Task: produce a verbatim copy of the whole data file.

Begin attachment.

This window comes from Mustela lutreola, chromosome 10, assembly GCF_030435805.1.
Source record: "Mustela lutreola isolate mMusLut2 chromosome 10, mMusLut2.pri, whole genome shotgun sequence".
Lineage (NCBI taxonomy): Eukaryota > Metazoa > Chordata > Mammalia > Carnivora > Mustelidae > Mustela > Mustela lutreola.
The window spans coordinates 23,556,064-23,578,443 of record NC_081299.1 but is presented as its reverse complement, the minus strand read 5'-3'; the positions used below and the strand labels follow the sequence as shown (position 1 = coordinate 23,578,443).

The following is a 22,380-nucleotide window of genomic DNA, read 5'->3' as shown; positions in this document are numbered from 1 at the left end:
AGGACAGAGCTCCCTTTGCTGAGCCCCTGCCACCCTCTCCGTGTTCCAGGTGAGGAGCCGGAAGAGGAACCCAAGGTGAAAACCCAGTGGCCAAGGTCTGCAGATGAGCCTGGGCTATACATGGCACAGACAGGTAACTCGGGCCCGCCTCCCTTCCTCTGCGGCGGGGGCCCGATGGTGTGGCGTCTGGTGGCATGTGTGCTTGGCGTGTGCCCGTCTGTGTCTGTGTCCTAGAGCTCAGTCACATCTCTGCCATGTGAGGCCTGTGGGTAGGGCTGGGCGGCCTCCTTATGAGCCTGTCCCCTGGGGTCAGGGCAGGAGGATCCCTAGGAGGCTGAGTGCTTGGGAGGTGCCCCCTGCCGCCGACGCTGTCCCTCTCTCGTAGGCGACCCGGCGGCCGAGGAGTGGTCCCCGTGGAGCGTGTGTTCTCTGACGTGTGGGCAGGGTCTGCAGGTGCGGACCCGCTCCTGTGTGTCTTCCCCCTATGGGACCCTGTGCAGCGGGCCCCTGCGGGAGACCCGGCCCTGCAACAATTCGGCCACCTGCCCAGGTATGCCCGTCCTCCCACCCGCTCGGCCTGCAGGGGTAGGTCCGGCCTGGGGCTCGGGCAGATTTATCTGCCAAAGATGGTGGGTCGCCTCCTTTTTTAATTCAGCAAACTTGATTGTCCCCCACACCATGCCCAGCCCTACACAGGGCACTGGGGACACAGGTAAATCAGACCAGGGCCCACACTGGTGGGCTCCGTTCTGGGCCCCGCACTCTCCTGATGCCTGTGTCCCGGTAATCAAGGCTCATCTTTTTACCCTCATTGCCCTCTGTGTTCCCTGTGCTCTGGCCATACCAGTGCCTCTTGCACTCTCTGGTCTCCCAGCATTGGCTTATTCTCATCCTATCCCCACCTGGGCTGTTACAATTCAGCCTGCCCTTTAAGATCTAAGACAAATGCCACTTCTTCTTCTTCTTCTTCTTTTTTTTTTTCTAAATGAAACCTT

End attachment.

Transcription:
This window comes from Mustela lutreola, chromosome 10, assembly GCF_030435805.1.
Source record: "Mustela lutreola isolate mMusLut2 chromosome 10, mMusLut2.pri, whole genome shotgun sequence".
Lineage (NCBI taxonomy): Eukaryota > Metazoa > Chordata > Mammalia > Carnivora > Mustelidae > Mustela > Mustela lutreola.
The window spans coordinates 23,556,064-23,578,443 of record NC_081299.1 but is presented as its reverse complement, the minus strand read 5'-3'; the positions used below and the strand labels follow the sequence as shown (position 1 = coordinate 23,578,443).

The following is a 22,380-nucleotide window of genomic DNA, read 5'->3' as shown; positions in this document are numbered from 1 at the left end:
AGGACAGAGCTCCCTTTGCTGAGCCCCTGCCACCCTCTCCGTGTTCCAGGTGAGGAGCCGGAAGAGGAACCCAAGGTGAAAACCCAGTGGCCAAGGTCTGCAGATGAGCCTGGGCTATACATGGCACAGACAGGTAACTCGGGCCCGCCTCCCTTCCTCTGCGGCGGGGGCCCGATGGTGTGGCGTCTGGTGGCATGTGTGCTTGGCGTGTGCCCGTCTGTGTCTGTGTCCTAGAGCTCAGTCACATCTCTGCCATGTGAGGCCTGTGGGTAGGGCTGGGCGGCCTCCTTATGAGCCTGTCCCCTGGGGTCAGGGCAGGAGGATCCCTAGGAGGCTGAGTGCTTGGGAGGTGCCCCCTGCCGCCGACGCTGTCCCTCTCTCGTAGGCGACCCGGCGGCCGAGGAGTGGTCCCCGTGGAGCGTGTGTTCTCTGACGTGTGGGCAGGGTCTGCAGGTGCGGACCCGCTCCTGTGTGTCTTCCCCCTATGGGACCCTGTGCAGCGGGCCCCTGCGGGAGACCCGGCCCTGCAACAATTCGGCCACCTGCCCAGGTATGCCCGTCCTCCCACCCGCTCGGCCTGCAGGGGTAGGTCCGGCCTGGGGCTCGGGCAGATTTATCTGCCAAAGATGGTGGGTCGCCTCCTTTTTTAATTCAGCAAACTTGATTGTCCCCCACACCATGCCCAGCCCTACACAGGGCACTGGGGACACAGGTAAATCAGACCAGGGCCCACACTGGTGGGCTCCGTTCTGGGCCCCGCACTCTCCTGATGCCTGTGTCCCGGTAATCAAGGCTCATCTTTTTACCCTCATTGCCCTCTGTGTTCCCTGTGCTCTGGCCATACCAGTGCCTCTTGCACTCTCTGGTCTCCCAGCATTGGCTTATTCTCATCCTATCCCCACCTGGGCTGTTACAATTCAGCCTGCCCTTTAAGATCTAAGACAAATGCCACTTCTTCTTCTTCTTCTTCTTTTTTTTTTTCTAAATGAAACCTT